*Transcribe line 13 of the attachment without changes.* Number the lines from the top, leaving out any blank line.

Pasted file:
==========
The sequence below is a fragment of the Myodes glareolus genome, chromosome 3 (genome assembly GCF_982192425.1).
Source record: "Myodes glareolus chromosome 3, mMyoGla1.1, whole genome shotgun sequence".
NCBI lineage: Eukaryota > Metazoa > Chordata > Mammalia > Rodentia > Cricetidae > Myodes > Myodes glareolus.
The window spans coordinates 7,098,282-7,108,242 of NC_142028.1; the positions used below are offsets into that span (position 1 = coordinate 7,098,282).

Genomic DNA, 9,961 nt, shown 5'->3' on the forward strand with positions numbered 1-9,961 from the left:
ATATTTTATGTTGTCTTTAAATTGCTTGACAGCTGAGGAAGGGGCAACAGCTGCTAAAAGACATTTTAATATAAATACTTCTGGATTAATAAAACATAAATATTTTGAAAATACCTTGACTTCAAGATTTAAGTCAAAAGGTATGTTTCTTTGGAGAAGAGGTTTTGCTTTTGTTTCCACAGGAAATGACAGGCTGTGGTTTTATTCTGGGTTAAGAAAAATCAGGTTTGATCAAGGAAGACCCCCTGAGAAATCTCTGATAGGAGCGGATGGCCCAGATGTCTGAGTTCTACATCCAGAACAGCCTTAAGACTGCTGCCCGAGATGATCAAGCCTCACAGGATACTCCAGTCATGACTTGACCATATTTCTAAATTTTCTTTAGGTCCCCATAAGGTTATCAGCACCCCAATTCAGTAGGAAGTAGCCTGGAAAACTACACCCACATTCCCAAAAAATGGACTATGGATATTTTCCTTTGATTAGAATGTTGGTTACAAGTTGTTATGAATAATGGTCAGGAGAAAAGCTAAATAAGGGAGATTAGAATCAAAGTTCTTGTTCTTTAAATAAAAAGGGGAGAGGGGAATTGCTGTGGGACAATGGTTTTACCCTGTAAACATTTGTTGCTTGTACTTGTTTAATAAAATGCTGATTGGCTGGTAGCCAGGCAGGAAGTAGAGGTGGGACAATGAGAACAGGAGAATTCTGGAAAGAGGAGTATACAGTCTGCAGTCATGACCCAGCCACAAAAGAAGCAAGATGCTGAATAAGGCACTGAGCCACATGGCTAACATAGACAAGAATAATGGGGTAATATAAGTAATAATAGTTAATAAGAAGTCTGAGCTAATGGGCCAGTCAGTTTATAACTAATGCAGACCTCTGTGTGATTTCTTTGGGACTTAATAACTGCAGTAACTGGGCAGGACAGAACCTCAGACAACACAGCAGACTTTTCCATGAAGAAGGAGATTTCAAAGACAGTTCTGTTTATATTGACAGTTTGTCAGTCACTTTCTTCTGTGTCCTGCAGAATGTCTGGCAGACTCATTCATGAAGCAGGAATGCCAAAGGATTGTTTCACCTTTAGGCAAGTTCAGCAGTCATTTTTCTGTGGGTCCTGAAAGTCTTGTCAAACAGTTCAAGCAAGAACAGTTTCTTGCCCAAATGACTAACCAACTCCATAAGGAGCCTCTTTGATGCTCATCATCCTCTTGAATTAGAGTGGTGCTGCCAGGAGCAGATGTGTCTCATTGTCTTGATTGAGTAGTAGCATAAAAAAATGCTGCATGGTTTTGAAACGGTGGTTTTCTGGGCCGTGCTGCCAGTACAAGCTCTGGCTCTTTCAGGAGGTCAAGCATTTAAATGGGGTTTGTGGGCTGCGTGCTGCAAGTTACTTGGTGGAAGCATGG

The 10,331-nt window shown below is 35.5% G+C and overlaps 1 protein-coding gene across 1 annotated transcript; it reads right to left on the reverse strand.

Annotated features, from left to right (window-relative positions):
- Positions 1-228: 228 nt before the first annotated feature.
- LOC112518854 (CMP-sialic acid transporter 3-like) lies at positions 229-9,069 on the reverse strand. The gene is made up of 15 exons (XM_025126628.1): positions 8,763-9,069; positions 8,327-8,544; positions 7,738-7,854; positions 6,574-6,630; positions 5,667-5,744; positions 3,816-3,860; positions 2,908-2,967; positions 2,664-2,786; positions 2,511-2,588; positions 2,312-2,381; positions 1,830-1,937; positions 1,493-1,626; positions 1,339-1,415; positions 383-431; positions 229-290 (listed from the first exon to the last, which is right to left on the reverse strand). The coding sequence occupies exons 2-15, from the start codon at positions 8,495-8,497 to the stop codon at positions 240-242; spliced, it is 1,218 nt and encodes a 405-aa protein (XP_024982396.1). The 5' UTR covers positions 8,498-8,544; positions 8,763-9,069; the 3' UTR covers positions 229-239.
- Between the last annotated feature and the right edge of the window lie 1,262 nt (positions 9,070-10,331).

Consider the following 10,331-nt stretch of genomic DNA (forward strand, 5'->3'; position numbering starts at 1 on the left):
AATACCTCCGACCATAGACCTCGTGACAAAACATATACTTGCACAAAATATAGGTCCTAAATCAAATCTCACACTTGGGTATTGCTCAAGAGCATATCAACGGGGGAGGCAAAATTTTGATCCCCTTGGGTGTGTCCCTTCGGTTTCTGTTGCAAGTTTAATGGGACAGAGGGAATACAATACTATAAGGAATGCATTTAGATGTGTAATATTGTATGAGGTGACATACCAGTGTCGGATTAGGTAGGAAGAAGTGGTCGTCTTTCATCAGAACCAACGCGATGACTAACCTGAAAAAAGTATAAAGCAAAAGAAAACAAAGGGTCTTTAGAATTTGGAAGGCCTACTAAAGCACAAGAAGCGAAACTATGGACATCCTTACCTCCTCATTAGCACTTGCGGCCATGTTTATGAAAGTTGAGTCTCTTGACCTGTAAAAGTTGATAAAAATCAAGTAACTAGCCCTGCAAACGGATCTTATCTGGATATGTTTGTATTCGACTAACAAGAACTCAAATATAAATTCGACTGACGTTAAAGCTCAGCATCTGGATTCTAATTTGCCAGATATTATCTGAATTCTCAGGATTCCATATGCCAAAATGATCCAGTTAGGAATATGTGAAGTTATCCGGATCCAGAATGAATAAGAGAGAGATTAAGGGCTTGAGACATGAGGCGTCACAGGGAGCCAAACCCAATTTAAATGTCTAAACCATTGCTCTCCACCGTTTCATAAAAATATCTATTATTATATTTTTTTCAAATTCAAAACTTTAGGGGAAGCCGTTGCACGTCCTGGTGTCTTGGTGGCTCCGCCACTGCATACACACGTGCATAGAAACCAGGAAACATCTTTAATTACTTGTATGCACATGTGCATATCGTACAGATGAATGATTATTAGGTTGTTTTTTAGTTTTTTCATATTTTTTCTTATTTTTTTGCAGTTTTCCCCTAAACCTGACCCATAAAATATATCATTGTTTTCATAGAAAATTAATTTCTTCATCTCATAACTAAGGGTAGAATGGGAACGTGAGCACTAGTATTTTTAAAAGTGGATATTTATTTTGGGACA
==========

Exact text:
AATACCTCCGACCATAGACCTCGTGACAAAACATATACTTGCACAAAATATAGGTCCTAAATCAAATCTCACACTTGGGTATTGCTCAAGAGCATATCAACGGGGGAGGCAAAATTTTGATCCCCTTGGGTGTGTCCCTTCGGTTTCTGTTGCAAGTTTAATGGGACAGAGGGAATACAATACTATAAGGAATGCATTTAGATGTGTAATATTGTATGAGGTGACATACCAGTGTCGGATTAGGTAGGAAGAAGTGGTCGTCTTTCATCAGAACCAACGCGATGACTAACCTGAAAAAAGTATAAAGCAAAAGAAAACAAAGGGTCTTTAGAATTTGGAAGGCCTACTAAAGCACAAGAAGCGAAACTATGGACATCCTTACCTCCTCATTAGCACTTGCGGCCATGTTTATGAAAGTTGAGTCTCTTGACCTGTAAAAGTTGATAAAAATCAAGTAACTAGCCCTGCAAACGGATCTTATCTGGATATGTTTGTATTCGACTAACAAGAACTCAAATATAAATTCGACTGACGTTAAAGCTCAGCATCTGGATTCTAATTTGCCAGATATTATCTGAATTCTCAGGATTCCATATGCCAAAATGATCCAGTTAGGAATATGTGAAGTTATCCGGATCCAGAATGAATAAGAGAGAGATTAAGGGCTTGAGACATGAGGCGTCACAGGGAGCCAAACCCAATTTAAATGTCTAAACCATTGCTCTCCACCGTTTCATAAAAATATCTATTATTATATTTTTTTCAAATTCAAAACTTTAGGGGAAGCCGTTGCACGTCCTGGTGTCTTGGTGGCTCCGCCACTGCATACACACGTGCATAGAAACCAGGAAACATCTTTAATTACTTGTATGCACATGTGCATATCGTACAGATGAATGATTATTAGGTTGTTTTTTAGTTTTTTCATATTTTTTCTTATTTTTTTGCAGTTTTCCCCTAAACCTGACCCATAAAATATATCATTGTTTTCATAGAAAATTAATTTCTTCATCTCATAACTAAGGGTAGAATGGGAACGTGAGCACTAGTATTTTTAAAAGTGGATATTTATTTTGGGACA